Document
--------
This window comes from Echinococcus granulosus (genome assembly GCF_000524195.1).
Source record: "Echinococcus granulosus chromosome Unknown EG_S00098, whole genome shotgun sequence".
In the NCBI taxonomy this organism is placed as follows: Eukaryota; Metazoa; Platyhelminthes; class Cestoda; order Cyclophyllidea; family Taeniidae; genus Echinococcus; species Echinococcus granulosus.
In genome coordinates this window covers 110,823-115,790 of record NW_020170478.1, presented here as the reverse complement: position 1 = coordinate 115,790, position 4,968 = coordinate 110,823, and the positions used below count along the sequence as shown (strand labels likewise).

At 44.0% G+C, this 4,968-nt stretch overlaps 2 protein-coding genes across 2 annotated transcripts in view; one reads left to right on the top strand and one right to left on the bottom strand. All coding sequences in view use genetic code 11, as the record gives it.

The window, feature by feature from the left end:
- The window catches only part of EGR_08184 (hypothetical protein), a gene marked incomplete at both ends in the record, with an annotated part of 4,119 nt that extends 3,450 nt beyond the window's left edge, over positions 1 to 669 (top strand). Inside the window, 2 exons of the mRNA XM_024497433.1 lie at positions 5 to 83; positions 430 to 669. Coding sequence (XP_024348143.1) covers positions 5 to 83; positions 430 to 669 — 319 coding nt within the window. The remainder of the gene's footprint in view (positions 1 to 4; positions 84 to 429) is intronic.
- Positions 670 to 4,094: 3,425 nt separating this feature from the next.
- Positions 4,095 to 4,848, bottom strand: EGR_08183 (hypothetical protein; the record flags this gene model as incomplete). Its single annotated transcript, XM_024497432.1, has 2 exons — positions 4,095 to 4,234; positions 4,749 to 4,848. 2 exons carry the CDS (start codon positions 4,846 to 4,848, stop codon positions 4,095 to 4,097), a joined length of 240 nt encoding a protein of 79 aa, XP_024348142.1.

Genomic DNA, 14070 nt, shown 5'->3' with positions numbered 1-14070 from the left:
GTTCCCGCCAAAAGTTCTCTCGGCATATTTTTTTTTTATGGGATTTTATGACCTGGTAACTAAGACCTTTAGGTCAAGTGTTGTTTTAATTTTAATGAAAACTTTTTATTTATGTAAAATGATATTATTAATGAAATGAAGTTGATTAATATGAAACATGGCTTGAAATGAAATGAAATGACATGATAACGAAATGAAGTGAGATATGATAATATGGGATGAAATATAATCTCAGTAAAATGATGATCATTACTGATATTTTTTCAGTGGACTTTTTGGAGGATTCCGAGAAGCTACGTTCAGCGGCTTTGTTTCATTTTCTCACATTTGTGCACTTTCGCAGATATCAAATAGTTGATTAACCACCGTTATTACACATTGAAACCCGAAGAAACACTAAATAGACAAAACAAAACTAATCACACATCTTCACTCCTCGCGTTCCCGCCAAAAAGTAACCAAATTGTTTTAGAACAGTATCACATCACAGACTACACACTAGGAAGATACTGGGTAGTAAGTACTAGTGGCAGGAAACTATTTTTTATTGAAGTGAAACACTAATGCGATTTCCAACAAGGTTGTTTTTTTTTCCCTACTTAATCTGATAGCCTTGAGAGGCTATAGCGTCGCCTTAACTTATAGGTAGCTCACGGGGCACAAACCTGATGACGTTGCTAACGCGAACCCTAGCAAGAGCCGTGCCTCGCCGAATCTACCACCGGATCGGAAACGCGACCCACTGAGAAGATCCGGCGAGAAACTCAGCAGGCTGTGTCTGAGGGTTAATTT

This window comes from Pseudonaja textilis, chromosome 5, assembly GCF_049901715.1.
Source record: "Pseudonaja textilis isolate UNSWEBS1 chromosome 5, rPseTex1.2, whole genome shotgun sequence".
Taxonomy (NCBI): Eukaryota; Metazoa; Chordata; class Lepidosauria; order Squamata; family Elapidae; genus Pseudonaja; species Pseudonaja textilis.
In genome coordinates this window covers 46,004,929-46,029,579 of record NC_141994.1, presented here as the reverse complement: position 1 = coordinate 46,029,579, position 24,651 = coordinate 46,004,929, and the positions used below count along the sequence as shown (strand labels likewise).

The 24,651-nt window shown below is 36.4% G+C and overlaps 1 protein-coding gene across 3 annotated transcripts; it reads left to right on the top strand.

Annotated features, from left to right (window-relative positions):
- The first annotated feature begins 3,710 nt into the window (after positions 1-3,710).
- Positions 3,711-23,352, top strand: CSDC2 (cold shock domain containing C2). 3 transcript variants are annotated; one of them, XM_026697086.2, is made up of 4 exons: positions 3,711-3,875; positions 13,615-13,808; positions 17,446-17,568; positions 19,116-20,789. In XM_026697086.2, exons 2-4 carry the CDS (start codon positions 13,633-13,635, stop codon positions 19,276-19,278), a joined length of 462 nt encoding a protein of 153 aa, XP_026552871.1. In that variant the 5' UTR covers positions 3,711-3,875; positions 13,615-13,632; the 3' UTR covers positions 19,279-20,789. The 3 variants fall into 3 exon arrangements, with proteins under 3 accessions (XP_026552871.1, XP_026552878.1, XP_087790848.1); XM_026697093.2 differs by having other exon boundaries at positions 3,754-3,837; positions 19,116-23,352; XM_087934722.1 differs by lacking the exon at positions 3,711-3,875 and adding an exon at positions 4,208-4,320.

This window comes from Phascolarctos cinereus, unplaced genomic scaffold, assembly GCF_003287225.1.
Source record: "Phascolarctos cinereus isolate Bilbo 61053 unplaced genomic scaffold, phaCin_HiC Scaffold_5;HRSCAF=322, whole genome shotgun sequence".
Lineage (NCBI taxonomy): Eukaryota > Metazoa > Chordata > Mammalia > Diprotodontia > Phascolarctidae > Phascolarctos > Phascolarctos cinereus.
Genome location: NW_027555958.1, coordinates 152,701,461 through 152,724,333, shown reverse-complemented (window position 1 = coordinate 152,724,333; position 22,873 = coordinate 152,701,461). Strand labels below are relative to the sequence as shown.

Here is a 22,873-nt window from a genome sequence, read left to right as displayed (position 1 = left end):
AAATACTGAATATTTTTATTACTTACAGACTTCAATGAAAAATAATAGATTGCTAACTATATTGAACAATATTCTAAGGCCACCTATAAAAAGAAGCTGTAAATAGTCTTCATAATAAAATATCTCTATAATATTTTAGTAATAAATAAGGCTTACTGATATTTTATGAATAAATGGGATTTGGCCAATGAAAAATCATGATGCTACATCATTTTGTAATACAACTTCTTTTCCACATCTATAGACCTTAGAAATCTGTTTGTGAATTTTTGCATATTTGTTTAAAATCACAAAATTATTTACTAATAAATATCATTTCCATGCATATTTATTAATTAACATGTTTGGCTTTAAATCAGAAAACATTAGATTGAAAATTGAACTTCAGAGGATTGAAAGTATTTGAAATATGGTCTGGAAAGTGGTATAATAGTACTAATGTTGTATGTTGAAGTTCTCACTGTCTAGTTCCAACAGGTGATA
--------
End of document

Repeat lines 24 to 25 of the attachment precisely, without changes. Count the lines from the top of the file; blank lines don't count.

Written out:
Here is a 22,873-nt window from a genome sequence, read left to right as displayed (position 1 = left end):
AAATACTGAATATTTTTATTACTTACAGACTTCAATGAAAAATAATAGATTGCTAACTATATTGAACAATATTCTAAGGCCACCTATAAAAAGAAGCTGTAAATAGTCTTCATAATAAAATATCTCTATAATATTTTAGTAATAAATAAGGCTTACTGATATTTTATGAATAAATGGGATTTGGCCAATGAAAAATCATGATGCTACATCATTTTGTAATACAACTTCTTTTCCACATCTATAGACCTTAGAAATCTGTTTGTGAATTTTTGCATATTTGTTTAAAATCACAAAATTATTTACTAATAAATATCATTTCCATGCATATTTATTAATTAACATGTTTGGCTTTAAATCAGAAAACATTAGATTGAAAATTGAACTTCAGAGGATTGAAAGTATTTGAAATATGGTCTGGAAAGTGGTATAATAGTACTAATGTTGTATGTTGAAGTTCTCACTGTCTAGTTCCAACAGGTGATA